A tobacco user is defined as anyone who uses any tobacco product including cigarettes, cigars, chewing tobacco, snuff, pipe tobacco, or hookah, four times per week for the last six months.

What else do I need to know?

Health insurance plans and employers who implement a surcharge are required to offer a reasonable alternative for tobacco users.  If a tobacco user participates in the reasonable alternative program, they will not have to pay the surcharge.  In this case a reasonable alternative is a comprehensive tobacco cessation program.

What should I look for in a tobacco cessation program?

The ultimate goal of the surcharge is to alleviate the country of one of its largest public health concerns. The program you offer is of the utmost importance. You should look for a program from a trusted provider with a long history of success and flexible program options.  The program should provide:

1)      Structure and a proven methodology for quitting.

2)      Telephonic or in-person counseling

3)      Nicotine replacement therapy, either over the counter (patch or gum) or prescription.

The Smokeless® program has helped over 1 million people quit, and stay tobacco free, using the comprehensive approach recommended by the American Lung Association. Learn more about the smokeless program by clicking here.

If Food Were Health Care

Wee all know that health care costs have risen at rates beyond comprehension.  We constantly hear numbers thrown around as to what health care is costing,  but it’s impossible to imagine what a billion dollars really looks like.  Let’s take a look at the increase from another angle,  possibly making it easier to digest ;)

If food prices had risen at medical inflation rates since the 1930’s:

1 dozen eggs $  92.97
1 pound apples $  14.18
1 pound sugar $  15.87
1 roll toilet tissue $  28.05
1 dozen oranges $  125.08
1 pound butter $  108.32
1 pound bananas $  18.60
1 pound bacon $  141.99
1 pound beef shoulder $  50.52
1 pound of coffee $  74.40
10 item total $669.98

Source: American Institute for Preventive Medicine, 2013

10 Tips to Enhance Your Wellness Program

American Institute for Preventive Medicine developed a very handy guide called “Wellness On a Shoestring: Over 350 No or Low Cost Activities and Resources to Enhance your Wellness Program.”  They offer it for $34 on the website, which at that price is a steal.  But, they’ve taken 10 of the activities and offer them in this free toolkit.  Go ahead, download it and share the link with all your friends! Download the toolkit here! Free Wellness Toolkit

What lessons can health promotion take from USA Today?

It’s ubiquitous.

You might not buy a copy of USA Today at the newsstand, subscribe for home delivery, or seek out its content on the web, but you’ve probably thumbed through countless issues of the paper in your life.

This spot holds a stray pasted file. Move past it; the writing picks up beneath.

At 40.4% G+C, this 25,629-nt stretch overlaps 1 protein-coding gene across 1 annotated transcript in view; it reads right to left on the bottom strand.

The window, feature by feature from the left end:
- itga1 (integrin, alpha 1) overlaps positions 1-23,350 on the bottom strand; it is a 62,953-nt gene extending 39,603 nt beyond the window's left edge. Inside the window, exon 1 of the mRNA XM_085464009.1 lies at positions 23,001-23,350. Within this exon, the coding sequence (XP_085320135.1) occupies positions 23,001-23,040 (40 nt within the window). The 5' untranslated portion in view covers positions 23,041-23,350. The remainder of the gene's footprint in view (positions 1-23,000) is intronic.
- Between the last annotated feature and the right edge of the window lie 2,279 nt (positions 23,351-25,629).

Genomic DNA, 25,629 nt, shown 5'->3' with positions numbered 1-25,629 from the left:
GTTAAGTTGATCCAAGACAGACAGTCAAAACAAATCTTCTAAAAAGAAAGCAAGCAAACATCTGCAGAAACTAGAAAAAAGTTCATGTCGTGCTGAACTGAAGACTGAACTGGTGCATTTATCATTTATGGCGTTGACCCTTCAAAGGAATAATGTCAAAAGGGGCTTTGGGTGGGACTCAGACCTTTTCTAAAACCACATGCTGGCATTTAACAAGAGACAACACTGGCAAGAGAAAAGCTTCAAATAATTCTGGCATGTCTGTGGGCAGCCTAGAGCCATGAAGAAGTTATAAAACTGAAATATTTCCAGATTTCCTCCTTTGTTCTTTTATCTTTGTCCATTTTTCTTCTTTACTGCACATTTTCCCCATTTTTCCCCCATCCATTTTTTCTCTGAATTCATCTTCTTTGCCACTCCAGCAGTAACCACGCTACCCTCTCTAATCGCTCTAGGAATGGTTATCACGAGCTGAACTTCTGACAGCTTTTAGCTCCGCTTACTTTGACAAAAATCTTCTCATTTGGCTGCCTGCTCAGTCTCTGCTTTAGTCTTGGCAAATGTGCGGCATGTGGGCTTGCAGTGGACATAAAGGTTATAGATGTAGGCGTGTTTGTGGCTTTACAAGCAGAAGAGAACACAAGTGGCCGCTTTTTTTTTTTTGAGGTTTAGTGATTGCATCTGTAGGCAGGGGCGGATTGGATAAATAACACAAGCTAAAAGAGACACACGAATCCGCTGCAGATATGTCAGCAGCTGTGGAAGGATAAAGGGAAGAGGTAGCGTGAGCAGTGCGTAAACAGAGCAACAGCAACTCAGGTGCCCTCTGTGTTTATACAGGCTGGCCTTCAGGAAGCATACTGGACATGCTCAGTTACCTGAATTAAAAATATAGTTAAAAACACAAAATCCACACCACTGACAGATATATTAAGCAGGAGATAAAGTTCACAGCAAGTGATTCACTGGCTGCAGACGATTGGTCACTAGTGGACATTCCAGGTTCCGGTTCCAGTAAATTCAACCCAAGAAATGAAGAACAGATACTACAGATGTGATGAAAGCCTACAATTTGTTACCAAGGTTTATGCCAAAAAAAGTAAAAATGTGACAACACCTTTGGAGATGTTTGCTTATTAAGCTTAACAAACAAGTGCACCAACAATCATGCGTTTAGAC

Why? Well, USA Today is all over the place. It’s dropped at the door of your hotel room in the morning. It’s free at the airport. Whenever you’re in motion, it satisfies your need to sit down and read the news — from wherever you are.

The tip: Are your wellness communications everywhere? In the stairwells? The break room? Even bathroom stalls can be a great place to deliver your message to an, er, captive audience.

It’s intuitive and simple.

Stories on the front page of USA Today take up only the front page — no skipping to page A4 mid-sentence. On the front page of each section you’ll find one-line blurbs that tell you what’s inside.  Articles tend to be short and easy-to-read, sometimes with bullet-point summaries of key take-aways.

USA Today gets lampooned a lot for being the McDonald’s of print newspapers, but we think there’s a big difference between simple and simplistic. Sure, readers won’t want to turn to USA Today for in-depth analysis of the latest Congressional policy fight. But for those looking for a quick overview of the news of the day, stocks, and maybe a recap of the game they missed last night, USA Today delivers.

The tip: Know your audience and deliver the information they need in a format they can read and digest over continental breakfast at the hotel. What’s the most concise, engaging way to deliver the information your employees need?

It’s attractive.

USA Today is color-coded for ease of navigation — blue for News, red for Sports, green for Money. You know that, even if you’re not conscious of it. And years before “infographic” became a buzz word, USA Today placed an eye-catching daily chart on its front page for a snapshot of pertinent data.

The tip: Is your communication well-designed? It’s easy to overlook this step, especially in small firms where budgets are crunched. But by paying attention to clean, clear, and colorful presentation of information, your can send a message in barely more than the blink of an eye.

There’s something for everyone.

One of my favorite lunchtime hobbies in college was sitting with friends from all over the country and reading the nation’s news blurbs to each other, sharing the latest from each others’ home states and quirky headlines from across the country. And with a national weather report, you can be prepared for whatever the winds bring, wherever you are.

It’s no small feat that USA Today can be broadly appealing while remaining relevant and personal. The reading level is appropriate, the amount of information is just right, and there’s something useful for pretty much everyone in the country.

How can you make your wellness efforts just as efficient, timely, and useful?